The cat's out of the bag—at least for a woman caught smuggling a live, two-month-old, drugged tiger cub in a suitcase full of toys (pictured) at Bangkok's Suvarnabhumi International Airport on Sunday.
The 31-year-old Thai national, whose identity has not been revealed by Thai authorities, was scheduled to board a Mahan Air flight to Iran. But when she was seen struggling with a large bag at check-in, airport officials decided to x-ray her luggage.
Thai veterinarian Phimchanok Srongmongkul nurses a tiger cub at the Wildlife Health Unit at the Department of National Parks in Bangkok on August 27.
"He was very calm, half asleep and half awake, when we rescued him," an official with Thailand's Wild Fauna and Flora Protection Division told the Bangkok Post.
The smuggler—who admitted carrying the cub—could face four years in prison, a $1,280 fine, or both for possessing and smuggling an endangered animal, officials told the Post.
Photograph by Sakchai Lalit, AP
Cat's Out of the Bag
Though authorities should be applauded for spotting the live tiger cub (pictured) in luggage, the case demonstrated a real need for tougher action on tiger smuggling, according to Chris R. Shepherd, Southeast Asia deputy regional director for TRAFFIC.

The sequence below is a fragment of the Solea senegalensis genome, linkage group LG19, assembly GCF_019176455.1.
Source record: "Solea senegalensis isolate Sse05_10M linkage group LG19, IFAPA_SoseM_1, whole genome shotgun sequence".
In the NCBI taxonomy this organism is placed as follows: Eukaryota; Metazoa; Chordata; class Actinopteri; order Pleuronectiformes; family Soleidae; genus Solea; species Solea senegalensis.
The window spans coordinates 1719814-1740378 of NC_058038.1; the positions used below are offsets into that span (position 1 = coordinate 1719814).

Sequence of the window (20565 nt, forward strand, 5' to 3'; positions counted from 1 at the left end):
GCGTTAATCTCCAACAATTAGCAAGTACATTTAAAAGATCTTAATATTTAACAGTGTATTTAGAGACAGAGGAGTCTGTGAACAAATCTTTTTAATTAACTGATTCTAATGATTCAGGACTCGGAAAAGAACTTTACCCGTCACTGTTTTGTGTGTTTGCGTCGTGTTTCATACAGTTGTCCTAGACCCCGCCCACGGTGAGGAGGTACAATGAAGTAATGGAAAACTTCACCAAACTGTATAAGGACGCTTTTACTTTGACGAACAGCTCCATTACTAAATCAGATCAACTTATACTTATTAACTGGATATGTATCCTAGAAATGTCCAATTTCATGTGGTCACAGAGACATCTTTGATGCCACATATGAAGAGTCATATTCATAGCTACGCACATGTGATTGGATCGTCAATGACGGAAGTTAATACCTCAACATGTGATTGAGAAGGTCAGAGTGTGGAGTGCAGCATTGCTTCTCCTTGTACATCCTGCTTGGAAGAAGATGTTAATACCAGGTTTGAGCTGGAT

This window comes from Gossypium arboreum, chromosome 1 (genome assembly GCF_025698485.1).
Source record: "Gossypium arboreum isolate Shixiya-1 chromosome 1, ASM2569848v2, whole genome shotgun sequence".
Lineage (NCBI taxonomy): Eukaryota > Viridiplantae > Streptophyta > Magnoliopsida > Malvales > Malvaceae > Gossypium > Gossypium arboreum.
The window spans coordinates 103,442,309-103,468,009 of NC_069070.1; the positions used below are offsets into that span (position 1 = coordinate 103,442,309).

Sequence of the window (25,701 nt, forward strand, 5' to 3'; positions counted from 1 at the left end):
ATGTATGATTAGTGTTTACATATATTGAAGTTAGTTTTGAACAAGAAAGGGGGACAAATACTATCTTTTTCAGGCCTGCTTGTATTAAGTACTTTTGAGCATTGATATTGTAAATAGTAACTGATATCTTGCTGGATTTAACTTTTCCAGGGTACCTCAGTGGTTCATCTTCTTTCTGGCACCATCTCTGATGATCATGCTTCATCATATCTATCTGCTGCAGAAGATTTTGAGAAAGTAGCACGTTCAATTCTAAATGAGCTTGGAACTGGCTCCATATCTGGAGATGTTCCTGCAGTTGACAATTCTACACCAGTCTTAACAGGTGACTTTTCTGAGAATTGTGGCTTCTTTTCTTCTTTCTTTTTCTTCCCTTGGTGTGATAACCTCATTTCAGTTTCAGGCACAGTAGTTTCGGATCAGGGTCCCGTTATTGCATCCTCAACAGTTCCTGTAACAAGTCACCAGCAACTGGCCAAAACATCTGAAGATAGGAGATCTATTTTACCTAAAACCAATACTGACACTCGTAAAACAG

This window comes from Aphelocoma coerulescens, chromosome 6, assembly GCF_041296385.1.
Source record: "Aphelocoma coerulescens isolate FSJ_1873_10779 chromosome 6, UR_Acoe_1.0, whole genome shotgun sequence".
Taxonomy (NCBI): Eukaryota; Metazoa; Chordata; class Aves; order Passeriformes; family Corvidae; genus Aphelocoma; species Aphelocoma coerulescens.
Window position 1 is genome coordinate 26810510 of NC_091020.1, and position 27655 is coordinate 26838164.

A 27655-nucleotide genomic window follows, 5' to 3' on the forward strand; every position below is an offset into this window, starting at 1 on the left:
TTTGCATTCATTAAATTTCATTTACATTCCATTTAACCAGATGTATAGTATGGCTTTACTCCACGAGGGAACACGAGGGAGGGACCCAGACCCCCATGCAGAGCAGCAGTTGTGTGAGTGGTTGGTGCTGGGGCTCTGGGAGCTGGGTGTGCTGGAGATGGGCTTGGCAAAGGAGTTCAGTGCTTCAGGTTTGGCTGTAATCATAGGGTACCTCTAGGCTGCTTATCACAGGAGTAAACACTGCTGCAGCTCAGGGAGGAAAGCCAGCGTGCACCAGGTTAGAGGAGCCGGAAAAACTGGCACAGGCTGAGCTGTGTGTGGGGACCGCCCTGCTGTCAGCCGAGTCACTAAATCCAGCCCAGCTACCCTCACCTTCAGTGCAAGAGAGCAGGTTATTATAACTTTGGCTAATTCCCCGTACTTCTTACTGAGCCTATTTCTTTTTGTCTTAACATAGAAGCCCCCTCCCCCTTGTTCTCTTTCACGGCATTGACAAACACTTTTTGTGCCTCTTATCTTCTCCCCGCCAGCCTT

"If people are trying to smuggle live tigers in their check-in luggage, they obviously think wildlife smuggling is something easy to get away with and do not fear reprimand," Shepherd said in a statement. (See related photo: "Smuggler Caught With 14 Birds in Pants.")
"Only sustained pressure on wildlife traffickers and serious penalties can change that."
With wildlife trade on the rise, officials at Bangkok's Suvarnabhumi International Airport who rescued the live tiger cub (pictured) had just gone through a training course on how to spot smugglers, which was sponsored by the ASEAN Wildlife Enforcement Network, partly funded by the U.S. Agency for International Development (USAID).
The agreement encompasses both wild-caught and captive tigers, including animals raised on so-called tiger farms. (See tiger pictures.)
Even so, some tourist attractions—such as the Xiongsen Bear and Tiger Park in Guillin, China—secretly operate as fronts for illegal tiger farming, butchering captive tigers for their parts, National Geographic magazine reported earlier this year. (See pictures: "Tigers Butchered for Trade at 'Zoos' in China?")
Photograph courtesy TRAFFIC
Happy Ending for Tiger Cub?
There should be a happy ending for the smuggled tiger cub (pictured), which is being cared for at Thailand's Rescue Center of the Department of National Parks, Wildlife, and Plant Conservation, according to TRAFFIC.
DNA samples will determine the baby tiger's subspecies—such as Bengal, Sumatran, or Siberian—which will help authorities figure out where the cub came from.